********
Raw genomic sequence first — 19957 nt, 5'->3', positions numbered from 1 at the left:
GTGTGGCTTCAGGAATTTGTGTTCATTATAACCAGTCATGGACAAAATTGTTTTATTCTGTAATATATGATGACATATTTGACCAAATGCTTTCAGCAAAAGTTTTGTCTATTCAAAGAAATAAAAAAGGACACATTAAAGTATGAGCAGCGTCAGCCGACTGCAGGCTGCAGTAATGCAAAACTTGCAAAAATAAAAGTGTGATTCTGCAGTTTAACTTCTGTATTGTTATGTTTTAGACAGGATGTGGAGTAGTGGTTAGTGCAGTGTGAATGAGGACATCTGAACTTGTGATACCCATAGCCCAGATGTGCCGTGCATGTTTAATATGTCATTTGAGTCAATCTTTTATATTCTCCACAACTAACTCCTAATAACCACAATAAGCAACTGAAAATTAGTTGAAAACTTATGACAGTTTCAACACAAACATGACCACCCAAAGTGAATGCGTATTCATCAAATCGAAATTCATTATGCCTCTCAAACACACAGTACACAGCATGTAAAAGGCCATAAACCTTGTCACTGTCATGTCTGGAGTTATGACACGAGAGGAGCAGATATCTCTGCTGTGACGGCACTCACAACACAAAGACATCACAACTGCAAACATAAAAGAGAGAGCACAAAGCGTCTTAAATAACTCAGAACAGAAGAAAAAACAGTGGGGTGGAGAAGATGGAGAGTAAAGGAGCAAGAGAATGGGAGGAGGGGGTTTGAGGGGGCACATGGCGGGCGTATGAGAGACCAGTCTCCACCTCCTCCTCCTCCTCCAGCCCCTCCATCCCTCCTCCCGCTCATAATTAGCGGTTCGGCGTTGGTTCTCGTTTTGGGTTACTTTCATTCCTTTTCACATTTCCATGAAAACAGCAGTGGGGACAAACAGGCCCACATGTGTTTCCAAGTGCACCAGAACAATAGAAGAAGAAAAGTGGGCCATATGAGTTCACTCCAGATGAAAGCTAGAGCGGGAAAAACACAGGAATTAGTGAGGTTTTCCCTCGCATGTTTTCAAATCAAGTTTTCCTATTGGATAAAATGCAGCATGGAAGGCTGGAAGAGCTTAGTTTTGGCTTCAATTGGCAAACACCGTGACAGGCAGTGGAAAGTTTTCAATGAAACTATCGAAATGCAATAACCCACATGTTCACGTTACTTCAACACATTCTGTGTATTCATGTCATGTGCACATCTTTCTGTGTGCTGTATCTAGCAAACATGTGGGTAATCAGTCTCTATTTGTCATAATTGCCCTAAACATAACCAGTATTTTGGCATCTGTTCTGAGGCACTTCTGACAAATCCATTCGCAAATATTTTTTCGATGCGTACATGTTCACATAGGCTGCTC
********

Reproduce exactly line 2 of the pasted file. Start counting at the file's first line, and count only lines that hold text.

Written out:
GTGTGGCTTCAGGAATTTGTGTTCATTATAACCAGTCATGGACAAAATTGTTTTATTCTGTAATATATGATGACATATTTGACCAAATGCTTTCAGCAAAAGTTTTGTCTATTCAAAGAAATAAAAAAGGACACATTAAAGTATGAGCAGCGTCAGCCGACTGCAGGCTGCAGTAATGCAAAACTTGCAAAAATAAAAGTGTGATTCTGCAGTTTAACTTCTGTATTGTTATGTTTTAGACAGGATGTGGAGTAGTGGTTAGTGCAGTGTGAATGAGGACATCTGAACTTGTGATACCCATAGCCCAGATGTGCCGTGCATGTTTAATATGTCATTTGAGTCAATCTTTTATATTCTCCACAACTAACTCCTAATAACCACAATAAGCAACTGAAAATTAGTTGAAAACTTATGACAGTTTCAACACAAACATGACCACCCAAAGTGAATGCGTATTCATCAAATCGAAATTCATTATGCCTCTCAAACACACAGTACACAGCATGTAAAAGGCCATAAACCTTGTCACTGTCATGTCTGGAGTTATGACACGAGAGGAGCAGATATCTCTGCTGTGACGGCACTCACAACACAAAGACATCACAACTGCAAACATAAAAGAGAGAGCACAAAGCGTCTTAAATAACTCAGAACAGAAGAAAAAACAGTGGGGTGGAGAAGATGGAGAGTAAAGGAGCAAGAGAATGGGAGGAGGGGGTTTGAGGGGGCACATGGCGGGCGTATGAGAGACCAGTCTCCACCTCCTCCTCCTCCTCCAGCCCCTCCATCCCTCCTCCCGCTCATAATTAGCGGTTCGGCGTTGGTTCTCGTTTTGGGTTACTTTCATTCCTTTTCACATTTCCATGAAAACAGCAGTGGGGACAAACAGGCCCACATGTGTTTCCAAGTGCACCAGAACAATAGAAGAAGAAAAGTGGGCCATATGAGTTCACTCCAGATGAAAGCTAGAGCGGGAAAAACACAGGAATTAGTGAGGTTTTCCCTCGCATGTTTTCAAATCAAGTTTTCCTATTGGATAAAATGCAGCATGGAAGGCTGGAAGAGCTTAGTTTTGGCTTCAATTGGCAAACACCGTGACAGGCAGTGGAAAGTTTTCAATGAAACTATCGAAATGCAATAACCCACATGTTCACGTTACTTCAACACATTCTGTGTATTCATGTCATGTGCACATCTTTCTGTGTGCTGTATCTAGCAAACATGTGGGTAATCAGTCTCTATTTGTCATAATTGCCCTAAACATAACCAGTATTTTGGCATCTGTTCTGAGGCACTTCTGACAAATCCATTCGCAAATATTTTTTCGATGCGTACATGTTCACATAGGCTGCTC